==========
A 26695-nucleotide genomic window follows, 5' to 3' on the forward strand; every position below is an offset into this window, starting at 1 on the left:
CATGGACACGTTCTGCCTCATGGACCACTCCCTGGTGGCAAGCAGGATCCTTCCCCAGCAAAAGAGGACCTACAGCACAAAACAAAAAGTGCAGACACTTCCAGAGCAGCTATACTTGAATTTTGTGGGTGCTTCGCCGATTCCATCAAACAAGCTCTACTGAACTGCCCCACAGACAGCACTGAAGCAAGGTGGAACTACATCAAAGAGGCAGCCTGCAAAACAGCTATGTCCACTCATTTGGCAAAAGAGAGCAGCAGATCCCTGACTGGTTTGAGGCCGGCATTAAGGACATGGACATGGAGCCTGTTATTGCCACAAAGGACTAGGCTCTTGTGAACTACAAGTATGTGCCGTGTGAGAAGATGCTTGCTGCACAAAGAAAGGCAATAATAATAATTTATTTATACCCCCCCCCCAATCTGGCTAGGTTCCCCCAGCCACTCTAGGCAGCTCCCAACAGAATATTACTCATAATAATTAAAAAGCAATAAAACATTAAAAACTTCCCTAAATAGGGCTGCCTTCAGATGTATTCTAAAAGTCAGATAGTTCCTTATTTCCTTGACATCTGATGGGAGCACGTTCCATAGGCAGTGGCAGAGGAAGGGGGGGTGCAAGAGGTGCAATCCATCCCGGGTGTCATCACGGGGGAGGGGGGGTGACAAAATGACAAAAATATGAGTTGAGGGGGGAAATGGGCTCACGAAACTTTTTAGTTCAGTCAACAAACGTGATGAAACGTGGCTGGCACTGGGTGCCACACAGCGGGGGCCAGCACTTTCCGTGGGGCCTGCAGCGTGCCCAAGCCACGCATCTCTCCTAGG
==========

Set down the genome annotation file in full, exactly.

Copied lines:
A 26695-nucleotide genomic window follows, 5' to 3' on the forward strand; every position below is an offset into this window, starting at 1 on the left:
CATGGACACGTTCTGCCTCATGGACCACTCCCTGGTGGCAAGCAGGATCCTTCCCCAGCAAAAGAGGACCTACAGCACAAAACAAAAAGTGCAGACACTTCCAGAGCAGCTATACTTGAATTTTGTGGGTGCTTCGCCGATTCCATCAAACAAGCTCTACTGAACTGCCCCACAGACAGCACTGAAGCAAGGTGGAACTACATCAAAGAGGCAGCCTGCAAAACAGCTATGTCCACTCATTTGGCAAAAGAGAGCAGCAGATCCCTGACTGGTTTGAGGCCGGCATTAAGGACATGGACATGGAGCCTGTTATTGCCACAAAGGACTAGGCTCTTGTGAACTACAAGTATGTGCCGTGTGAGAAGATGCTTGCTGCACAAAGAAAGGCAATAATAATAATTTATTTATACCCCCCCCCCAATCTGGCTAGGTTCCCCCAGCCACTCTAGGCAGCTCCCAACAGAATATTACTCATAATAATTAAAAAGCAATAAAACATTAAAAACTTCCCTAAATAGGGCTGCCTTCAGATGTATTCTAAAAGTCAGATAGTTCCTTATTTCCTTGACATCTGATGGGAGCACGTTCCATAGGCAGTGGCAGAGGAAGGGGGGGTGCAAGAGGTGCAATCCATCCCGGGTGTCATCACGGGGGAGGGGGGGTGACAAAATGACAAAAATATGAGTTGAGGGGGGAAATGGGCTCACGAAACTTTTTAGTTCAGTCAACAAACGTGATGAAACGTGGCTGGCACTGGGTGCCACACAGCGGGGGCCAGCACTTTCCGTGGGGCCTGCAGCGTGCCCAAGCCACGCATCTCTCCTAGG